Warner Brothers, who have so kindly released my Exorcist clip in recent weeks, seem to have no problem with this extract from Tim Burton's Beetlejuice, which has garnered over 900,000 views despite being in high quality and featuring a copyrighted song (and interestingly, posted once again by a 'hit-and-run' YouTube account with only two uploaded videos to its credit).
Paramount seems hamstrung by its association with Marvel Studios on Iron Man 2, with S. Lee and friends preferring to handle their own uploading, apparently, and seem equally constrained by Dreamworks for How To Train Your Dragon.
20th Century Fox seem to have let a few stragglers through Minority Report's Content ID filter, and my attempt to upload a clip from Jonathan Frakes' Thunderbirds resulted in a post that is only visible in the UK, where Granada retain the European rights to the franchise (and most other Gerry Anderson franchises).
NBC Universal's North American stake on the excellent 2008 black comedy In Bruges meant that my clip upload was blocked in the US, while Lionsgate decided to monetise my uploaded clip of 2003's The Grudge by adding commercials. NBC Universal banned my uploaded clip of Jurassic Park: The Lost World all over the world, though they seem able to tolerate a 16-second clip. A commenter at this 45-second clip from Lost World claims that the video has been flipped. If so, might that have foiled the recognition algorithm?
Paramount, Dreamworks and Spyglass seem of a mind that Ricky Gervais' 2008 Ghost Town not have any clip presence on YouTube, while Dreamworks and Universal roundly rejected my 3:48 Gladiator (2000) clip whilst allowing this popular 15-second excerpt.
Substantial clips of mine that were not flagged, monetised or hamstrung included the Dimension/Alliance David Cronenberg outing eXistenZ (1999), the Miramax Films/Entertainment Film Distributors (UK) Scorsese film Gangs Of New York (2002), Stanley Kubrick's Dr. Strangelove (1964, Columbia), Screen Gems' (USA) and PolyGram Pictures' Arlington Road (1999), MTV Films and Lakeshore Entertainment's Æon Flux (2005) and Ridley Scott's Blade Runner (1982, via The Ladd Company, Tandem Productions and Sir Run Run Shaw).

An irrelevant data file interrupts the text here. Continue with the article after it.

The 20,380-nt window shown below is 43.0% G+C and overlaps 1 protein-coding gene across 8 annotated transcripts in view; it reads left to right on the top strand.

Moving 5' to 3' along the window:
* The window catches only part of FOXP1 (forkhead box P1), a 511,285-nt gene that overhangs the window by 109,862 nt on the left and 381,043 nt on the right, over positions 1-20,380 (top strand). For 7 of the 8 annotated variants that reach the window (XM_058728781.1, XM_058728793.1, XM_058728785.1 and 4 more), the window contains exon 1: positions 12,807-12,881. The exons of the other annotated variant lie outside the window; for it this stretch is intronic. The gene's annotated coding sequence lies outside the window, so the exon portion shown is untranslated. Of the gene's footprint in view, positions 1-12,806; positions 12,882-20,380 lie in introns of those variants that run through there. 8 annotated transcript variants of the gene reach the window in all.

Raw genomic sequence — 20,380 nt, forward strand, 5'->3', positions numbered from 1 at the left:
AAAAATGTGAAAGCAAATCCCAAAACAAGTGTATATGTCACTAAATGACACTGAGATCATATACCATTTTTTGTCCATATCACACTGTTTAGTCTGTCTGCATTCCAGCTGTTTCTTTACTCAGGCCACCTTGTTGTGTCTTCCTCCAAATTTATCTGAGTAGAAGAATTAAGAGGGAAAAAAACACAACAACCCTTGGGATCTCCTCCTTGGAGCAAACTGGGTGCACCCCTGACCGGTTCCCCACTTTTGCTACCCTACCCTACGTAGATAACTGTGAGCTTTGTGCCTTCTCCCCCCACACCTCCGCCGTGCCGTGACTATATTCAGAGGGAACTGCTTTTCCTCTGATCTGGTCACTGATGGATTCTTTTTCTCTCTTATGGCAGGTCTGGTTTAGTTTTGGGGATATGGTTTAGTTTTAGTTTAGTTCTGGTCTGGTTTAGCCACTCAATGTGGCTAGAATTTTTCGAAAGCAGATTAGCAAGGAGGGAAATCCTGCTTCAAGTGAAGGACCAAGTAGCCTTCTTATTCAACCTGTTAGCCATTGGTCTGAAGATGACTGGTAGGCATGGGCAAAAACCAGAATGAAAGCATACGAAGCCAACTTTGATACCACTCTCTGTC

Films San Frontiere banned my clip of Tod Browning's Dracula (1931), but only in the French region in which they currently hold the copyright for the movie, while Warner Brothers flagged my clip of 1957's The Curse of Frankenstein without monetising or impeding it...
...and so it goes on. In terms of trying to comprehend policy, it's a mess. Absolutely none of it is technically allowed - and if it wasn't for the aggregate force of grass-roots' spending power, none of it would be happening.
But as Lionsgate Entertainment's president of digital media Curt Marvis told the New York Times when Content ID kicked in back in 2008 "we...don’t like the idea of keeping fans of our products from being able to engage with our content...For the most part, people who are uploading videos are fans of our movies. They’re not trying to be evil pirates, and they’re not trying to get revenue from it”.
If most of the other major studios feel the same - and YouTube product manager David King reported a 90% conversion rate in the same article cited above, indicating pretty strongly that they do - it might be in their interest to emerge from the slightly-cowardly vagueness that makes 'Fair Use' too unreliable a defence for the 'hip' uploaders (that the studios ironically court - and perhaps imitate) to bypass the blanket copyright warnings plastered over YouTube. If we're helping, they ought to take the gun-sights off us and set some fair and clear rules.